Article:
(A) Temporal profiles of average cumulative release at different values of calcium concentrations from simulations (symbols) and a fit to the theory in Equation 2 (lines). (B) Calcium dependence of the rate constant of SNARE conformational change from simulations in (A), and a fit to Equation 4 . The reference concentration [Ca2+]0=50nM is set at a typical resting value of a synapse in vivo (Kaeser and Regehr, 2014) and N=2. The fit yields the height and width of the activation barrier and the rate constant of SNARE conformational change at [Ca2+]0, which accurately recover the input parameters of the simulations. Parameters are listed in Appendix 3.

Appendix 2—figure 2
Testing the accuracy of the analytical theory for the peak release rate, Equation 3.

Plotted are the ratios between the parameters extracted from a fit to Equation 3 with k1 given by Equation 4 and the exact parameters of the simulations, across a broad range of values of ntot1/ntot2 and k2 (indicated in the figure), over the range of calcium concentrations 0.1μM[Ca2+]0.1mM. Blue circle is the ratio for ln[(1-1N)N-1ntot1k0], orange square for ΔG, green diamond for nCa. For the biologically relevant value ntot1/ntot21, the ratios are very close to 1, indicating that the theory is highly accurate (>95% accuracy).

Appendix 2—figure 3
Testing the limitations of the theory: Finite capacity of the readily releasable pool and heterogeneity in vesicle pools.

(A) Temporal profiles of the average cumulative release n(t) at different ratios f=ntot1k1ntot2k2. Parameter values are ntot2=1000, k2=0.005ms-1 and k1=0.05ms-1, and ntot1 is varied to change the ratio f of the depletion and replenishment rates of the readily releasable pool. Symbols: data generated from modified simulations that introduced the finite-capacity effect of the readily releasable pool, lines: Equation 2 with the same parameter values as those used in the simulations. (B) Temporal profiles of the average cumulative release n(t) at different values of the extracellular calcium concentration [Ca2+]out. The parameters are described in the text. [Ca2+]out is shown in the legend. Data is fitted with Equation 2. The cumulative release rate exhibits a double-exponential shape if λmax-λmin is not too large (10nm).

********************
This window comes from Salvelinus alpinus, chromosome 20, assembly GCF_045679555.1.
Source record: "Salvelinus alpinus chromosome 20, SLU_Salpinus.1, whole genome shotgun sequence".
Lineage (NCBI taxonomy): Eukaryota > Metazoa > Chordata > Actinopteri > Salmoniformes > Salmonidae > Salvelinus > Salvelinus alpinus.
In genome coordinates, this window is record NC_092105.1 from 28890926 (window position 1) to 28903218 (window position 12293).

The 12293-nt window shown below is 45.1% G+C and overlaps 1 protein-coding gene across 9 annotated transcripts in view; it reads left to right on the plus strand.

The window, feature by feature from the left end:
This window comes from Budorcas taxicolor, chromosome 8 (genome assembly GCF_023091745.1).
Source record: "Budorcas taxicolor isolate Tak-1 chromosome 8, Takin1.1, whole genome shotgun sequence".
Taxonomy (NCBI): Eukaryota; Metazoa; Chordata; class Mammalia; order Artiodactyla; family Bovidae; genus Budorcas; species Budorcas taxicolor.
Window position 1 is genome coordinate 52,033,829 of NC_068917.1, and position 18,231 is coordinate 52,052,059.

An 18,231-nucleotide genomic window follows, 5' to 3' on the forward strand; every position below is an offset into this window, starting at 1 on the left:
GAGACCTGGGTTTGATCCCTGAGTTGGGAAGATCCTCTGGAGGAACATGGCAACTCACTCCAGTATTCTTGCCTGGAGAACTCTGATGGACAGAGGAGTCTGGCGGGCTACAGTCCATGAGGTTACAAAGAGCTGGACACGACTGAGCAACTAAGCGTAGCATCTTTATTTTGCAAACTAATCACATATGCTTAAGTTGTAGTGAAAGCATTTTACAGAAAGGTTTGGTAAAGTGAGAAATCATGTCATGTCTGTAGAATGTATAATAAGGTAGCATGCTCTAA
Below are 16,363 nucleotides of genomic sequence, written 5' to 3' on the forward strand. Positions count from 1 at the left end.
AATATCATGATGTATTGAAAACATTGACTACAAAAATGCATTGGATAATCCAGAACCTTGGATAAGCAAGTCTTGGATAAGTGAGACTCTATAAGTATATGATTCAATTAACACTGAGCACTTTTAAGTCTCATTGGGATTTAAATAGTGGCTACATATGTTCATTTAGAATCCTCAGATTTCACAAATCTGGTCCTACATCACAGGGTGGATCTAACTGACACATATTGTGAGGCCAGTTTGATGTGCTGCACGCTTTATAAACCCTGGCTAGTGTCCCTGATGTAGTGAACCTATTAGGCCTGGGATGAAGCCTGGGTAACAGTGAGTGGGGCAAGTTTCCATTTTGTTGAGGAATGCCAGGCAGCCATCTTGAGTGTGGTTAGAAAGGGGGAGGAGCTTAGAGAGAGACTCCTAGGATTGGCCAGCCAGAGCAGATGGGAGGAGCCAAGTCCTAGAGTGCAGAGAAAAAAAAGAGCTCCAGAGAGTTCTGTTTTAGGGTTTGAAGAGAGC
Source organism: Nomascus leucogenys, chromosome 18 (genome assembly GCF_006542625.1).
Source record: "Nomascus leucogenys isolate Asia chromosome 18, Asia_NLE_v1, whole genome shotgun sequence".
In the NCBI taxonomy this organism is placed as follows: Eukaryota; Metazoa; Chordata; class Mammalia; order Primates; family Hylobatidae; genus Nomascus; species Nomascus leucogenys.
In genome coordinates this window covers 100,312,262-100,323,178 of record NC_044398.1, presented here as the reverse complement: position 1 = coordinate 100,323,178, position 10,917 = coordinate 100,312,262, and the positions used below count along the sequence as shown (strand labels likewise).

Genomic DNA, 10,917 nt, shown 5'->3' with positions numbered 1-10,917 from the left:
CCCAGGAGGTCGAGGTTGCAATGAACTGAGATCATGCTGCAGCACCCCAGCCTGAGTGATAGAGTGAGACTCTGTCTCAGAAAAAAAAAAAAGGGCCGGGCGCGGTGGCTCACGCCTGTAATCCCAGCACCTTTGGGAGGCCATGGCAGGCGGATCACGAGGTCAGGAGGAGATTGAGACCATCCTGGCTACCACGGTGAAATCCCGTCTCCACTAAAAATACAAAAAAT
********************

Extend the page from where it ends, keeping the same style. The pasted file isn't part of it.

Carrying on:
Appendix 3—table 1
Errors from the least square fit for different values of N.

The fits are performed for the experimental data from Wölfel et al., 2007 to Equation 2 in the main text. The fitting error is calculated according to i |yif(xi)|2. The fit with N = 2 results in consistently smallest fitting errors across all calcium concentrations used in the experiment.

Least squares errorN = 1N = 2N = 3N = 4N = 5
[Ca2+] = 27 µM27.43125.89626.74229.01633.234
[Ca2+] = 11 µM19.66213.96814.65615.37416.737
[Ca2+] = 7 µM10.2418.1158.1898.2608.416
[Ca2+] = 6 µM84.90884.73285.25585.55385.701
Appendix 3—table 2
Microscopic parameters of synaptic fusion machinery extracted from the fits in Figure 2 in the main text.

Rate constant ko is in ms−1, and v(11N)N1.

ΔG(kBT)nCalog10[ntot1k0v]Data source
34.1 ± 3.07.84 ± 1.92−11.5 ± 1.3Calyx of Held (Schneggenburger and Neher, 2000)
35 ± 194.48 ± 5.98−7.3 ± 0.8Calyx of Held (Lou et al., 2005)
27.0 ± 1.316.22 ± 0.50−10.7 ± 0.5Calyx of Held (Bollmann et al., 2000)
22.6 ± 1.75.58 ± 1.18−5.4 ± 0.4Calyx of Held (Sun et al., 2007)
16.62.66−3.7PF-MLI (Miki et al., 2018)
7.63 ± 3.343.34 ± 2.36−2.0 ± 0.7Photoreceptor (Duncan et al., 2010)
19.8 ± 1.53.54 ± 1.00−4.7 ± 1.2Calyx of Held (Wölfel et al., 2007)
20.3 ± 1.53.86 ± 0.40−5.3 ± 0.6Calyx of Held P8-9 (Kochubey et al., 2009)
25.2 ± 1.95.28 ± 0.54−7.2 ± 0.7Calyx of Held P12 (Kochubey et al., 2009)
26.3 ± 2.15.96 ± 0.56−11.1 ± 0.9Inner hair cell (Beutner et al., 2001)
19.5 ± 5.15.92 ± 2.26−8.7 ± 2.5Hippocampal mossy 1ber (Fukaya et al., 2021)
20.3 ± 2.04.40 ± 0.74−8.8 ± 0.8Cerebellar basket cell (Sakaba, 2008)
30.3 ± 3.44.92 ± 0.56−9.6 ± 1.3Retina bipolar cell (Heidelberger et al., 1994)
20.51.28−5.1Chromaffin cell (Voets, 2000)
25.71.02−7.6Insulin-secreting cell (Yang and Gillis, 2004)
202.82−9.3in vitro (Diao et al., 2012)
Appendix 3—table 3
Parameter values extracted from the fit in Figure 4A-E in the main text for syt7-mediated facilitation.

In addition, ΔG=20kBT and nCa=4 were fixed at the values typical for the synapse with syt1 as the main [Ca2+]-sensor (see Appendix 3—table 2, T=1ms and [Ca2+]=10μM. The value of τRRP was set at 100ms for the facilitation-dominated synapses (Figure 4A, B, D and E) and 2000ms for the retinal ribbon synapse (Figure 4C).

στres (ms)log10 [k0(ms–1)]Data source
1.90200−8.0Corticothalamic Jackman et al., 2016
1.66108−8.1Schaffer collateral Jackman et al., 2016
1.47110−8.0Perforant path Jackman et al., 2016
2.0570−7.6Granule cell Turecek and Regehr, 2018
1.80860−6.7Retinal ribbon Luo et al., 2015

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  1. Bin Wang
  2. Olga K Dudko
A theory of synaptic transmission
eLife 10:e73585.